how exactly is this rigged for the longer term investor?

Well, it leads to greater price variability, meaning that margin calls are more likely to occur, if you trade on margin. And harder to have pre-programmed sell orders at certain thresholds.

But at a more macro level, the total profit from the trades remain the same. The HFTs are making more money. Therefore, the long-term trader is making less.

Re:day trader loses to second traders (1)

PRMan (959735) | about 4 months ago | (#46624111)

They see your trade request and then buy it out from under you on a faster link. By the time you get to the exchange, the stocks are no longer there because somebody "just bought it". But now they are willing to sell it to you at a slightly higher rate.

Re:day trader loses to second traders (2)

jbmartin6 (1232050) | about 4 months ago | (#46624385)

What you describe is illegal, if you have any evidence of this feel free to forward it to the SEC. Once an order hits the exchange it is on equal footing in regards to being matched with any offers. Some aspects of HFT work by anticipating demand and hitting the exchange before others, this has always been the case since markets were invented.

Re:day trader loses to second traders (1)

Anonymous Coward | about 4 months ago | (#46624721)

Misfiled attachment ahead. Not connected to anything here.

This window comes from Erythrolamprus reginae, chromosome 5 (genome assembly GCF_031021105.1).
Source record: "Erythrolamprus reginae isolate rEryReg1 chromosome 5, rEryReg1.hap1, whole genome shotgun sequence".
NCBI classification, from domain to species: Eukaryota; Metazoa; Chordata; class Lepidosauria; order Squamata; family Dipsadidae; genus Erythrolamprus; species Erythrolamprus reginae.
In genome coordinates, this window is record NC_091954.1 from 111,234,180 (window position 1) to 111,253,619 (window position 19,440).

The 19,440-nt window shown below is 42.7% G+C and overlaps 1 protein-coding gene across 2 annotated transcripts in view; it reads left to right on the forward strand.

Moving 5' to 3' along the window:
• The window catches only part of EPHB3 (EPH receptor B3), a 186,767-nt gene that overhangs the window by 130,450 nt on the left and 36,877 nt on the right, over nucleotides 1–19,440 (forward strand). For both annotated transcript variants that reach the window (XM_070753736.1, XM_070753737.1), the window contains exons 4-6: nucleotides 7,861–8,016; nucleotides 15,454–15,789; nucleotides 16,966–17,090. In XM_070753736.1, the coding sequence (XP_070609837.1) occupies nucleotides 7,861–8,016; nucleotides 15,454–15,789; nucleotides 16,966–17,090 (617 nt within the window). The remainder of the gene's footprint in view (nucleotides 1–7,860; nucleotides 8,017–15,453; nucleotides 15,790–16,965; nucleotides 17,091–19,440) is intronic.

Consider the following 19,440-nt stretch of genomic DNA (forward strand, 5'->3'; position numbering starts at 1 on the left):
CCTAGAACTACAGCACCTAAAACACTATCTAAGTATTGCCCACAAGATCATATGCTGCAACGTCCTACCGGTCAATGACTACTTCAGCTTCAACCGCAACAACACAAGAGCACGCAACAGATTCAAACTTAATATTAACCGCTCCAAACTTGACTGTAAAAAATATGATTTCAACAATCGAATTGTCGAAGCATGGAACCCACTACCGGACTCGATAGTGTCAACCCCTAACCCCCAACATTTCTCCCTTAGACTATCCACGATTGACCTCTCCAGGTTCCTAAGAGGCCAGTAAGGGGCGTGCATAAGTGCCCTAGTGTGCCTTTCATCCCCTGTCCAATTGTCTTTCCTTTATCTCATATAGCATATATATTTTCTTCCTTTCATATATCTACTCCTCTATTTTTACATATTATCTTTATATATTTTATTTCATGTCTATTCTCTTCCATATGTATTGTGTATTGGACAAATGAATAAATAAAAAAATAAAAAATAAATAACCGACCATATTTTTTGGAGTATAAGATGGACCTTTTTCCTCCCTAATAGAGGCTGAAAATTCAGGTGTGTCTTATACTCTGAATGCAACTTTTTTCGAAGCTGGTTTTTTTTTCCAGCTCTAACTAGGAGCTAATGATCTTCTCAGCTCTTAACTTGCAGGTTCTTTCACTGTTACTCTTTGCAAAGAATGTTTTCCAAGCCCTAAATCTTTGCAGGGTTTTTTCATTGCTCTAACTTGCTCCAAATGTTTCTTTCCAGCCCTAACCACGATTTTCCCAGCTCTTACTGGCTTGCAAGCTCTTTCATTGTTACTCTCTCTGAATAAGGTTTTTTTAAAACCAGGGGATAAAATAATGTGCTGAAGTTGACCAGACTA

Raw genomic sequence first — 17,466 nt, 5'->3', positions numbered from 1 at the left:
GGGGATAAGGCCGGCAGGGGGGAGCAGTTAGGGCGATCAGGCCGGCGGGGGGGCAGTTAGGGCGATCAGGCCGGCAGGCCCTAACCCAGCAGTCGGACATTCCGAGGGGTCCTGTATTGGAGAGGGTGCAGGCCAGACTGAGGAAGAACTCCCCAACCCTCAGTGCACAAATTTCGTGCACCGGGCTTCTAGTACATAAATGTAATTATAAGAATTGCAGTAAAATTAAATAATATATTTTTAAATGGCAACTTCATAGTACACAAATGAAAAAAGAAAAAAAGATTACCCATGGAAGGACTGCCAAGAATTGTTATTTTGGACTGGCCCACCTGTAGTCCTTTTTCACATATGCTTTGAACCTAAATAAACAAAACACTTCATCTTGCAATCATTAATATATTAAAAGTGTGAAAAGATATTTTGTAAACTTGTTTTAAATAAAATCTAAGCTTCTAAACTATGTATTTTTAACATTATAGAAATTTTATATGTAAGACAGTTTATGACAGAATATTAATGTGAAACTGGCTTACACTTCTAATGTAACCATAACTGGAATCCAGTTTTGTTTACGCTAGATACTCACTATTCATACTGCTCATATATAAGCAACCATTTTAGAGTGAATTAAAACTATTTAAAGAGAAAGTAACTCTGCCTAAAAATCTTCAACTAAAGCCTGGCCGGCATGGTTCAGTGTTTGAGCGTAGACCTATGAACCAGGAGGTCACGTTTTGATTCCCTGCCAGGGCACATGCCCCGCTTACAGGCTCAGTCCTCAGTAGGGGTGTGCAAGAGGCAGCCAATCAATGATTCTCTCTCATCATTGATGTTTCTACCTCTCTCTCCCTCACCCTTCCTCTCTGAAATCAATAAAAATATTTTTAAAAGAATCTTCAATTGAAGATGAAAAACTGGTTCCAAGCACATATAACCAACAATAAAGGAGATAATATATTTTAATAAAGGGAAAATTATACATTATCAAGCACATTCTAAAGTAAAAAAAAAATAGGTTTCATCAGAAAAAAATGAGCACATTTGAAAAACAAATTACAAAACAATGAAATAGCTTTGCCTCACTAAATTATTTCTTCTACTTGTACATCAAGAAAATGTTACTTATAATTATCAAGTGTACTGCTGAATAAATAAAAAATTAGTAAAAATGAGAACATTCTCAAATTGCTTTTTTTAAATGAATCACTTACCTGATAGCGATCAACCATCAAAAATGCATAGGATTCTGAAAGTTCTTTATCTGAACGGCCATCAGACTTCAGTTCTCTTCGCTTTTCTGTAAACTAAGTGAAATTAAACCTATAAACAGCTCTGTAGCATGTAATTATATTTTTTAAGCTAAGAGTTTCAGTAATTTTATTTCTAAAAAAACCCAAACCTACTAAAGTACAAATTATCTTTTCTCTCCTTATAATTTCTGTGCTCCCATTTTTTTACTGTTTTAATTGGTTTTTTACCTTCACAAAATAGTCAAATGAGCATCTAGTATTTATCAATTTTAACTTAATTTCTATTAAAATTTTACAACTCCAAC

Well, it's a new and more modern form of front running.

Maybe it needs it's own name -

Whether or not it should be illegal is an interesting question.

But what's going on is a large place looking to buy or sell sends multiple orders out over slow links, and those buys and sells arrive at exchanges at widely disparate times. Then someone with a fast set of links between all exchanges spots a large buy at one exchange and makes a guess that that same large buy is headed to another exchange in a few moments. The HFT beats them to that exchange, buys in front of them, and has it ready to sell to them immediately at a slightly higher price.

Re:day trader loses to second traders (0)

Anonymous Coward | about 4 months ago | (#46624197)

from TFA, once they figured out how to get around the HFT front-runners:

For instance, they bought 10 million shares of Citigroup, then trading at roughly $4 per share, and saved $29,000 â" or less than 0.1 percent of the total price.

HFT is essentially imposing a 0.1% tax on all trades under the guise of "increasing liquidity." If you're a long-term investor, you may not mind paying an extra 0.1% to buy and sell your stock, but I prefer to keep commissions and fees as small as possible

Re:day trader loses to second traders (1, Insightful)

BradMajors (995624) | about 4 months ago | (#46624319)

High frequency trading is actually good for the small investor and gets them better pricing. What the article is about is the inability of institutional investors to make large trades without moving the market.

Cue HFT apologists. (-1)

Anonymous Coward | about 4 months ago | (#46623659)